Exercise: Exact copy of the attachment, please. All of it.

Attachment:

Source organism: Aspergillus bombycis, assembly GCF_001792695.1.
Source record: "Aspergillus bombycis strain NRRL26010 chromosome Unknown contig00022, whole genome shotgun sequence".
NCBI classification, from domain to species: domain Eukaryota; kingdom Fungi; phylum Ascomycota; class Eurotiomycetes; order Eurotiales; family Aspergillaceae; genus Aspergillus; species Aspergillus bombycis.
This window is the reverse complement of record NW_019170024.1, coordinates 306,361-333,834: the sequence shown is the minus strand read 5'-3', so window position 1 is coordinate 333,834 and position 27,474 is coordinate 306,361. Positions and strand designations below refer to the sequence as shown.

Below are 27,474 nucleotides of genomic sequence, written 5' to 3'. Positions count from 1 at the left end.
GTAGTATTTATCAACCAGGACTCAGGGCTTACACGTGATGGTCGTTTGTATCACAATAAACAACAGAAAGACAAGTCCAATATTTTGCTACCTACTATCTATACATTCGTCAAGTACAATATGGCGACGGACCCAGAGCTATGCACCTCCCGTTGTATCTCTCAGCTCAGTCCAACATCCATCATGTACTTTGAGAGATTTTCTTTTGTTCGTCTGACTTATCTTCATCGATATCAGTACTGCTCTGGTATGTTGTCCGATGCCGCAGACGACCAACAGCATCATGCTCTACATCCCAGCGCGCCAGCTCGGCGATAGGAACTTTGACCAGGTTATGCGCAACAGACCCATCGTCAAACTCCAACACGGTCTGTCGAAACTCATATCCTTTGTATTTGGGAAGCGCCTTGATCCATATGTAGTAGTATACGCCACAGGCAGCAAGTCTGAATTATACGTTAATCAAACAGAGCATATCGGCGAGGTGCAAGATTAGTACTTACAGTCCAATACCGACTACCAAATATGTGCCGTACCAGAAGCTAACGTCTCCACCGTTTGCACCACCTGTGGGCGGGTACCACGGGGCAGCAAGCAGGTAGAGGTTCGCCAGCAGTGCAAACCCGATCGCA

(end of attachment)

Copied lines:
Source organism: Aspergillus bombycis, assembly GCF_001792695.1.
Source record: "Aspergillus bombycis strain NRRL26010 chromosome Unknown contig00022, whole genome shotgun sequence".
NCBI classification, from domain to species: domain Eukaryota; kingdom Fungi; phylum Ascomycota; class Eurotiomycetes; order Eurotiales; family Aspergillaceae; genus Aspergillus; species Aspergillus bombycis.
This window is the reverse complement of record NW_019170024.1, coordinates 306,361-333,834: the sequence shown is the minus strand read 5'-3', so window position 1 is coordinate 333,834 and position 27,474 is coordinate 306,361. Positions and strand designations below refer to the sequence as shown.

Below are 27,474 nucleotides of genomic sequence, written 5' to 3'. Positions count from 1 at the left end.
GTAGTATTTATCAACCAGGACTCAGGGCTTACACGTGATGGTCGTTTGTATCACAATAAACAACAGAAAGACAAGTCCAATATTTTGCTACCTACTATCTATACATTCGTCAAGTACAATATGGCGACGGACCCAGAGCTATGCACCTCCCGTTGTATCTCTCAGCTCAGTCCAACATCCATCATGTACTTTGAGAGATTTTCTTTTGTTCGTCTGACTTATCTTCATCGATATCAGTACTGCTCTGGTATGTTGTCCGATGCCGCAGACGACCAACAGCATCATGCTCTACATCCCAGCGCGCCAGCTCGGCGATAGGAACTTTGACCAGGTTATGCGCAACAGACCCATCGTCAAACTCCAACACGGTCTGTCGAAACTCATATCCTTTGTATTTGGGAAGCGCCTTGATCCATATGTAGTAGTATACGCCACAGGCAGCAAGTCTGAATTATACGTTAATCAAACAGAGCATATCGGCGAGGTGCAAGATTAGTACTTACAGTCCAATACCGACTACCAAATATGTGCCGTACCAGAAGCTAACGTCTCCACCGTTTGCACCACCTGTGGGCGGGTACCACGGGGCAGCAAGCAGGTAGAGGTTCGCCAGCAGTGCAAACCCGATCGCA